Kelly Thompson’s THE GIRL WHO WOULD BE KING is a strange little book. Slim and quick, the book follows a pair of young women who stumble upon ancestral god-like powers. The pair exist as a fixed duality: Bonnie Braverman is the good one, and Lola LeFever is the bad one. The book switches between their perspectives as both grapple with their newfound abilities.
This book is one part homage to and one part send-up of superhero cliches. There are dead-parent-origin-stories and mad-cackling-at-oddly-named-henchmen. There are several explosive fights between the hero and the villain. This book has the strengths and the weaknesses of its specific genre, and for my money, it falls prey to a common issue: the villain ends up being so much more interesting than the hero that I ended up rooting for the wrong character.
I gave this book three stars, and if I’m honest, it’s because I’m splitting the difference. Bonnie’s sections were a two. I found her flat, two-dimensional. She is an example of “goodness” reading as lacking in depth or complexity. She starts at least a little interesting: when the book opens, Bonnie is a silent seventeen year old living in a group home. She’s been in the system since she was six, when both her parents died in a car crash which she instinctively knows is somehow related to her shocking strength and speed. She stops speaking. She becomes a ghost in her own life, and then the power grows and pushes her to intervene, to protect the people around her. And then she . . . gets a boyfriend. And starts speaking. And works a quirky bookstore job and makes a quirky bookstore friend and becomes less and less interesting with each page. The fact that she spent literal years in silence is not addressed. The feelings of displacement and uncertainty she seems to feel from being an orphan and ward of the state clear up right quick. It is possible to write an extremely good character who is also very compelling and idiosyncratic (see Atticus Finch or Minerva McGonagall) but Bonnie is not that character.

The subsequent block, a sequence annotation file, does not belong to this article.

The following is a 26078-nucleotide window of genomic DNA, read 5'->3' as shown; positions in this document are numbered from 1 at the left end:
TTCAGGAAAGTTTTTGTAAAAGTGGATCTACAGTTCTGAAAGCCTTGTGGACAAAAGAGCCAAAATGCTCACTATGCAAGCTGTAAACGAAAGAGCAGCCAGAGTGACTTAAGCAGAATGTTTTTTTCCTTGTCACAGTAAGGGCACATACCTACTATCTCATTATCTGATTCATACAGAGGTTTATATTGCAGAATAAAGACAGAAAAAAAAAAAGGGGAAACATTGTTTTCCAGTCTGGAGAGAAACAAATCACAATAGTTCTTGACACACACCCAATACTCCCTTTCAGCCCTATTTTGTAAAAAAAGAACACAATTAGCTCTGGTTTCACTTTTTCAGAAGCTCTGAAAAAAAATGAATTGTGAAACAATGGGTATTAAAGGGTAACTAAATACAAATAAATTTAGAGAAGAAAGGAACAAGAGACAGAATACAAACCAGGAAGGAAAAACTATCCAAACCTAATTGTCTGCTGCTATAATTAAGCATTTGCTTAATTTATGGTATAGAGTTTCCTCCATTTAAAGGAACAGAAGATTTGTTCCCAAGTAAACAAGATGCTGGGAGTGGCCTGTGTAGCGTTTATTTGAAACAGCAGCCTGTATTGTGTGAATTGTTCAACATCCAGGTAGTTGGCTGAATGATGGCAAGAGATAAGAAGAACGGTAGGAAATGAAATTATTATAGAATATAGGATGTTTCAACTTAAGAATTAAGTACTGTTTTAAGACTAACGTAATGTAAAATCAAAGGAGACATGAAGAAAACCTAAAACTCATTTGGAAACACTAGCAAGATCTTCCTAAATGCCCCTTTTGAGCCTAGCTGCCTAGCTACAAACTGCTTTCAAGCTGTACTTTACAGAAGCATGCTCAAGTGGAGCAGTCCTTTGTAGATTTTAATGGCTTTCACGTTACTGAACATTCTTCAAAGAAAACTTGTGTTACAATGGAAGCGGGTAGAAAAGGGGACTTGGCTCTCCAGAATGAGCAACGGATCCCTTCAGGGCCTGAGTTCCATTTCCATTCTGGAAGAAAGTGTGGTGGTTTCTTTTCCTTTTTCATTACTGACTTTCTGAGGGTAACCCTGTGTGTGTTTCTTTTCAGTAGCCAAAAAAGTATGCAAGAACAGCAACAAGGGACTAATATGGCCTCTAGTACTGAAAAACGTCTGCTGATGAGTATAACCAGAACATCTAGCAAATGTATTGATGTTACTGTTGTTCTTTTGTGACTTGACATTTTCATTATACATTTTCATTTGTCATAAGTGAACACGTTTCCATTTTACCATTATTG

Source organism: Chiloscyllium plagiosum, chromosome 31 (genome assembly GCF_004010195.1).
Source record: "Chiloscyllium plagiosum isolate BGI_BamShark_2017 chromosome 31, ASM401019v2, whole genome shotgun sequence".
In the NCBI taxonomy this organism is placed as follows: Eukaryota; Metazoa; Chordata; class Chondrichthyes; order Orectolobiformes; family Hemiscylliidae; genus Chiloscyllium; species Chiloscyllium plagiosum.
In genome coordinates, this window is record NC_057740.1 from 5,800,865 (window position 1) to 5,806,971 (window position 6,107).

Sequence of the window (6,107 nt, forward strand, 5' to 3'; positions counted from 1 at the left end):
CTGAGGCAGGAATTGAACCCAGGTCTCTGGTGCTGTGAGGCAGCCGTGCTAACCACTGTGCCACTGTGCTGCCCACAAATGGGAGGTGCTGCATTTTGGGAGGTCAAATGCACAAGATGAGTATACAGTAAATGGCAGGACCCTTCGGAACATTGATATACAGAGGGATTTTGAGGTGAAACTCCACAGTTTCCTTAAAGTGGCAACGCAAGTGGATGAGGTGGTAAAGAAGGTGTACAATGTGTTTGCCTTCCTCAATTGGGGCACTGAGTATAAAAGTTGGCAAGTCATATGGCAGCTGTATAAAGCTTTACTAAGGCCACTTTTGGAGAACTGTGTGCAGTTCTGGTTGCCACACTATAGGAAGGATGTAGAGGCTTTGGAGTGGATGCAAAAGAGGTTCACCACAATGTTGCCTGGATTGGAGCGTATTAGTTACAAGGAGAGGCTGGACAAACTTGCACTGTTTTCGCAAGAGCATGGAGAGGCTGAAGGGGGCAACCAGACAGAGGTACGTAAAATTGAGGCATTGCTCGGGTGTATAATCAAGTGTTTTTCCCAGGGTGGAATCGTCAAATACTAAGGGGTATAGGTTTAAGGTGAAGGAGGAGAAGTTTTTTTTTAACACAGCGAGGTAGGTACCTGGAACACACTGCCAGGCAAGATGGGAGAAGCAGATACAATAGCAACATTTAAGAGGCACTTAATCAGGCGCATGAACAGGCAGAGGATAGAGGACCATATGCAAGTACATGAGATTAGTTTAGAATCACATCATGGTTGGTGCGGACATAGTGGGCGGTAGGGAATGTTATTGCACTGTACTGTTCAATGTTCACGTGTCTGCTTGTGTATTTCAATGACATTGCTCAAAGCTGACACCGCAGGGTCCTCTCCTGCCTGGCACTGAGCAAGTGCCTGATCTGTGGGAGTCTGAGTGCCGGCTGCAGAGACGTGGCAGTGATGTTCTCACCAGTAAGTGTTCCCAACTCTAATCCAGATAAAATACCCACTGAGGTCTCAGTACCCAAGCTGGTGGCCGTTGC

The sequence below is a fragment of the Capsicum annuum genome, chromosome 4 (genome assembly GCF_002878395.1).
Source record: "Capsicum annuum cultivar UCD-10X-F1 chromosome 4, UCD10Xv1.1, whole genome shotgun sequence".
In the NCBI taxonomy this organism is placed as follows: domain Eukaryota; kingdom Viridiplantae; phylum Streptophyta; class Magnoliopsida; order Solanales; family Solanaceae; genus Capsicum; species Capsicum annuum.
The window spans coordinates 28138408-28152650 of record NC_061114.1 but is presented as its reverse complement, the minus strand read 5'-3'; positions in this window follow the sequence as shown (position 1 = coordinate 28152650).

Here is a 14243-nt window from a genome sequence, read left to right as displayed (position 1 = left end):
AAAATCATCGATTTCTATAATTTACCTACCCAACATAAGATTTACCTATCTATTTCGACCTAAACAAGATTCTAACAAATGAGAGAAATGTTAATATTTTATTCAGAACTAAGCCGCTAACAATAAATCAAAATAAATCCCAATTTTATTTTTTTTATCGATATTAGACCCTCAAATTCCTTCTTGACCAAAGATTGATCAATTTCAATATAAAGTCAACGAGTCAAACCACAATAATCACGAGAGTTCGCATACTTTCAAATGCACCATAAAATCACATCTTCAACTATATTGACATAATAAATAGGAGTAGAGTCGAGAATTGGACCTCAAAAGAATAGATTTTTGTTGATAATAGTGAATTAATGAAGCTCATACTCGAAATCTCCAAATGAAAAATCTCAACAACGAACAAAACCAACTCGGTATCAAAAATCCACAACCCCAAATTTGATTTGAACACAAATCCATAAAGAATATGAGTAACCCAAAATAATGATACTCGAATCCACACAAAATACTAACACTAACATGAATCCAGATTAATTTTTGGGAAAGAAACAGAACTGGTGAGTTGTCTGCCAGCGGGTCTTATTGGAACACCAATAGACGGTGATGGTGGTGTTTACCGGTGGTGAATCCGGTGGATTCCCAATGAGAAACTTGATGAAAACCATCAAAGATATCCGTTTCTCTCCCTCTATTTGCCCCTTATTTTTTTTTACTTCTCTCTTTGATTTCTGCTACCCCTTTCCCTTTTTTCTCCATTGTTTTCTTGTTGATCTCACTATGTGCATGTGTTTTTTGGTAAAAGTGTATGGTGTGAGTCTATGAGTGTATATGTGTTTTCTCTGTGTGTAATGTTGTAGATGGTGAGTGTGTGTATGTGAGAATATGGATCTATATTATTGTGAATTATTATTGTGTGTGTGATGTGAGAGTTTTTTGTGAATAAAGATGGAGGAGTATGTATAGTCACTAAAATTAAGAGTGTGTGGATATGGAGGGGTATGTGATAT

Standing in sharp contrast is Lola. Her story opens with a carefully plotted matricide. Her voice is immediately funny and heartbreaking at the same time, and the clumsy-witty sharpness of it does not let up once in the book. Her sections were a pleasure to read. The entire book is written in a stream-of-consciousness-lite first person-present tense, but Lola’s sections held much more immediacy and urgency than Bonnie’s did. Even as she falls prey to standard villain killers—madness, a moment of misplaced mercy, hubris—her voice remains distinct and arresting.
Honestly, though, what drew me so much more towards Lola’s narrative than Bonnie’s is that Lola’s is, deep down, an abuse narrative. It’s about Lola trying to make sense out of what she is and how she was treated and why she was treated that way. Replace “superpowers” with “mental illness” and basically you’ve got my childhood (without the matricide). Lola’s story encapsulated a lot of questions I’ve spent my adult life asking myself: if my abusive parents and I share genes, but they also raised me, then what parts of me that are messed up are because it’s encoded in me and what parts are scars left over from all those years in that house? How could I possibly untangle that? Where is that fine line between compassionate acceptance of my flaws and permissive self-enabling of my destructive tendencies? If history has repeated itself for generations—my great-grandmother abused my grandmother who abused my mother who abused me—then is it even possible to break that cycle? Lola reminded me of myself at eighteen, fresh out of a crappy home life and trying to posture and swagger into a better version of myself without realizing all the posture and swagger were the worst things about me.
She is a deeply real character, finely realized, and desperately tragic. I ended up rooting for her because in real life I rooted for myself. I kept hoping Thompson would subvert the Big Trope and pull a fast one on me—I very much wanted Lola to emerge as the good one, to have a redemption, to become sane and stable. That is not what happens. Well, she gets a redemption, of sorts, but it’s a hollow one. All in all, the GIRL WHO WOULD BE KING is a standard by-the-numbers retelling of superhero tropes with one truly standout character.